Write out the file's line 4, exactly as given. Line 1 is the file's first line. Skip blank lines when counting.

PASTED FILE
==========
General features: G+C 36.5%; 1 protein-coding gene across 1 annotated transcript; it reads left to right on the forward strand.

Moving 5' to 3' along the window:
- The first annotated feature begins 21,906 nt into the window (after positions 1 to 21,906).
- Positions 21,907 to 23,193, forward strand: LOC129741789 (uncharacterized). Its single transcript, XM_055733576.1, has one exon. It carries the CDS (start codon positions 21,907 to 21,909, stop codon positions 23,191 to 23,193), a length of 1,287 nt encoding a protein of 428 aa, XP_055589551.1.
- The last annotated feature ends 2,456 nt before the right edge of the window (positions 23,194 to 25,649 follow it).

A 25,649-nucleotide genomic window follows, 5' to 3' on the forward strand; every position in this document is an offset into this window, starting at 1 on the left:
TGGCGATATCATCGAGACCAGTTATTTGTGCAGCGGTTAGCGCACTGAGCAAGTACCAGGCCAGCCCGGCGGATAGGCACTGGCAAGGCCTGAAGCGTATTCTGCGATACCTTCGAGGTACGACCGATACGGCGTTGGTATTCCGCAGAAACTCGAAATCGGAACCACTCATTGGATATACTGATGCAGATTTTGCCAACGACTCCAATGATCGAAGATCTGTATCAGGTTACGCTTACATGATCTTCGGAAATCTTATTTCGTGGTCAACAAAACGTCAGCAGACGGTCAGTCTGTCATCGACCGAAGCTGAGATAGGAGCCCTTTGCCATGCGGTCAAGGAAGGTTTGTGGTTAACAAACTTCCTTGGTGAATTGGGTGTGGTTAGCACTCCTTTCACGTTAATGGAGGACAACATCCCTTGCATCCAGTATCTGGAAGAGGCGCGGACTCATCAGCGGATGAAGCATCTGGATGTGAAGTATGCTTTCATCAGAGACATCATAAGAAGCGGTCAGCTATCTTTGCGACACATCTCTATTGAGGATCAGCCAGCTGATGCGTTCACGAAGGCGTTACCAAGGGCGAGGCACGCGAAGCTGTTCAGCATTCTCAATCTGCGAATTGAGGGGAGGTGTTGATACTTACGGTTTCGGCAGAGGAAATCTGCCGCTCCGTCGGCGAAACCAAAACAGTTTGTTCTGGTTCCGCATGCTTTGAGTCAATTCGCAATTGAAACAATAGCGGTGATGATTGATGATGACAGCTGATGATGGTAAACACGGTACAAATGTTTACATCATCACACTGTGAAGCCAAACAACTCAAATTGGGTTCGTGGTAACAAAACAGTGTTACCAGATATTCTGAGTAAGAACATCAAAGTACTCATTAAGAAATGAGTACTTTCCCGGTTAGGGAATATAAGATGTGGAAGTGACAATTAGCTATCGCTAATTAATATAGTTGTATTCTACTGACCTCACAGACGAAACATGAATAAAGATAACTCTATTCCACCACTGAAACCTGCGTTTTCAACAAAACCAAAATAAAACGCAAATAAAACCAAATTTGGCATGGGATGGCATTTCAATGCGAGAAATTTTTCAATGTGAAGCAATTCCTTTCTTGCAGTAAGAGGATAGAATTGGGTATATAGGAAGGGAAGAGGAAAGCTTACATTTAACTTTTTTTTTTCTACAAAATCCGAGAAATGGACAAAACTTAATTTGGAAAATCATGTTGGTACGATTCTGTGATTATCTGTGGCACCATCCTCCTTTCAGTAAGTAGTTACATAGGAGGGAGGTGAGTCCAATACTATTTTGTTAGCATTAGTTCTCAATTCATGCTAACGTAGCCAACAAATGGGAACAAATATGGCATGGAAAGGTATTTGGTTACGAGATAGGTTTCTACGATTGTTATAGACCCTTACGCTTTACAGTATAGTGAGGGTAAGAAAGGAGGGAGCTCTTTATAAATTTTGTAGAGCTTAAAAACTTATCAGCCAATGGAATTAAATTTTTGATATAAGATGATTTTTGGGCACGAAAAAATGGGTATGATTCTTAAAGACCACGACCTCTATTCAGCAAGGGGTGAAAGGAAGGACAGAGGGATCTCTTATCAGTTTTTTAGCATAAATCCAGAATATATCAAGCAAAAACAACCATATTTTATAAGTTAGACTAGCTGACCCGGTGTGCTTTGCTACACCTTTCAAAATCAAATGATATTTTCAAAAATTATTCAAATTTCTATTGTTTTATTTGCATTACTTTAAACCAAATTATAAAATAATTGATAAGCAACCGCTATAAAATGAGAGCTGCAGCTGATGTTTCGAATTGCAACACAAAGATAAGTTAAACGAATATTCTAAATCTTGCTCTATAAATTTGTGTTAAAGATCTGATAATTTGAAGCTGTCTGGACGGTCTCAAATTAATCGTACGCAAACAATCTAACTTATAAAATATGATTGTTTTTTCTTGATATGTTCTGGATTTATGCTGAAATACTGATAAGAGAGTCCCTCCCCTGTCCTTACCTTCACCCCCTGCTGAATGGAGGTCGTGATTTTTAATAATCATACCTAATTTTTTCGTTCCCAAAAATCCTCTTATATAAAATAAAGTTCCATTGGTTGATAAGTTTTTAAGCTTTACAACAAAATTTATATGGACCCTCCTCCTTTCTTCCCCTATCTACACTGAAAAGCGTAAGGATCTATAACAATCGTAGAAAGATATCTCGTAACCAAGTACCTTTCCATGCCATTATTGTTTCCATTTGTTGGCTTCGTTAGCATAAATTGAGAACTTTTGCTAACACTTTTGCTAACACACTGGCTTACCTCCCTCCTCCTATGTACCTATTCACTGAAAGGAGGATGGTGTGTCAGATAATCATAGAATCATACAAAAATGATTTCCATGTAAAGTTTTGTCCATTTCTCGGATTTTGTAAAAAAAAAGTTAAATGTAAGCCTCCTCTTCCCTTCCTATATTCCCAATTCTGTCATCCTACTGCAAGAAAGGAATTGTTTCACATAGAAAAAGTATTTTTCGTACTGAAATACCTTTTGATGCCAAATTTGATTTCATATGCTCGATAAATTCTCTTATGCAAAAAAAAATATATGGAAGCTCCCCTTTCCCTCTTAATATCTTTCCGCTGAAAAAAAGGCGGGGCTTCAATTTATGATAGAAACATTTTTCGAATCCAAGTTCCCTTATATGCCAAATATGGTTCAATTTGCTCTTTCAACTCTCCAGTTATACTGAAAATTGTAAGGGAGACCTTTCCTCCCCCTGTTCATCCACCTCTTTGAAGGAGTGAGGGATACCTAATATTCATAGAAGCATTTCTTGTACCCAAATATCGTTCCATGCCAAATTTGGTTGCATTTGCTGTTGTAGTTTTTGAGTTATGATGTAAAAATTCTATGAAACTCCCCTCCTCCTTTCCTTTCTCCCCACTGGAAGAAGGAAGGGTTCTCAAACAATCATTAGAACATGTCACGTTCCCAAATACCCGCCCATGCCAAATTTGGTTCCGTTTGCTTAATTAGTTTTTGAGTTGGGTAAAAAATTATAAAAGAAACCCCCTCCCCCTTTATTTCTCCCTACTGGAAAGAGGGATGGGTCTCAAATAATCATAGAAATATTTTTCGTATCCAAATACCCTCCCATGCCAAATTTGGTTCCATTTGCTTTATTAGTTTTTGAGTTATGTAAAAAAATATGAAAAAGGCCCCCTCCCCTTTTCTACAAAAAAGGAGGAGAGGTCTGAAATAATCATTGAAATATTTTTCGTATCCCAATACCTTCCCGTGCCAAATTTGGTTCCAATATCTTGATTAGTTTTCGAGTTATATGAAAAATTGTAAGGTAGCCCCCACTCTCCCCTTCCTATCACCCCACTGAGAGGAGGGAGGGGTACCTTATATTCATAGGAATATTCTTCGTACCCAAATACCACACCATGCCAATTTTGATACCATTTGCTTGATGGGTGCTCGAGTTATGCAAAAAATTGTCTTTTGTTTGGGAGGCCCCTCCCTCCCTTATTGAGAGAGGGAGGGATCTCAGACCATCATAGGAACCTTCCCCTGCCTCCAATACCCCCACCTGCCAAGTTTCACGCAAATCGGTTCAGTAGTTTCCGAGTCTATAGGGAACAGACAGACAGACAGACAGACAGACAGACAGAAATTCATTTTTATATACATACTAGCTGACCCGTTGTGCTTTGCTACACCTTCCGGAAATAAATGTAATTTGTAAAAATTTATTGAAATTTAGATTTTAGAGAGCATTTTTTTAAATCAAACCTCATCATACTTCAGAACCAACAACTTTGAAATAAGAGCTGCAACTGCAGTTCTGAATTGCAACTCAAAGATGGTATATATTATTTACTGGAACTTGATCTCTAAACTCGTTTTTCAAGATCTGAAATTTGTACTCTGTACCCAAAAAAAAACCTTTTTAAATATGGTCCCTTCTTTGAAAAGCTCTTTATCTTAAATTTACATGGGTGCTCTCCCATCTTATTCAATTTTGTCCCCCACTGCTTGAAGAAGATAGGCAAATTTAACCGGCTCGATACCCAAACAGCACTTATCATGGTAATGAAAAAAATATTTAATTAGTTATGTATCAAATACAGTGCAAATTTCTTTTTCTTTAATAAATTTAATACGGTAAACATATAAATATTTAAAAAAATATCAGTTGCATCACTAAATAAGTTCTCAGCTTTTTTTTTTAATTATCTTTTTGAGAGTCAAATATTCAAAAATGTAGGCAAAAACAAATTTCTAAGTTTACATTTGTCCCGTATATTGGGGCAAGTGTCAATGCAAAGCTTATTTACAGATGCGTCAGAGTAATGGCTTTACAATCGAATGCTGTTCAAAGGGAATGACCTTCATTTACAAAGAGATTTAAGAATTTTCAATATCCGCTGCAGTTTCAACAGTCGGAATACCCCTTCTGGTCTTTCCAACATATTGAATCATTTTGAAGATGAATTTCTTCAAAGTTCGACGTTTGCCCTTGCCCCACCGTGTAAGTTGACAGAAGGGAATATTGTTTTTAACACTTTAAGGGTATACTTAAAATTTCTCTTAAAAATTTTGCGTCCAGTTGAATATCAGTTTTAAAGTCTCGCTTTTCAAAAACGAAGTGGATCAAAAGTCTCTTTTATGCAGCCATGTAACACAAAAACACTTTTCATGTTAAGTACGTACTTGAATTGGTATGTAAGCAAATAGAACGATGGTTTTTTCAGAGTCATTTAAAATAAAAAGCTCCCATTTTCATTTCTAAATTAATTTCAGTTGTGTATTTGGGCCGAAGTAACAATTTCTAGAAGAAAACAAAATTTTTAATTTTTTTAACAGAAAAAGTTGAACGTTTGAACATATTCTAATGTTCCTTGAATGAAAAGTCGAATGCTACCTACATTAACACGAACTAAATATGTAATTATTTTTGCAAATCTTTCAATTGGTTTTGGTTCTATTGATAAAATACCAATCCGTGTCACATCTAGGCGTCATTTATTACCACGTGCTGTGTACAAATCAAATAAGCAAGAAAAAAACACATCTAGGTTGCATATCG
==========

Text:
- Positions 21,907 to 23,193, forward strand: LOC129741789 (uncharacterized). Its single transcript, XM_055733576.1, has one exon. It carries the CDS (start codon positions 21,907 to 21,909, stop codon positions 23,191 to 23,193), a length of 1,287 nt encoding a protein of 428 aa, XP_055589551.1.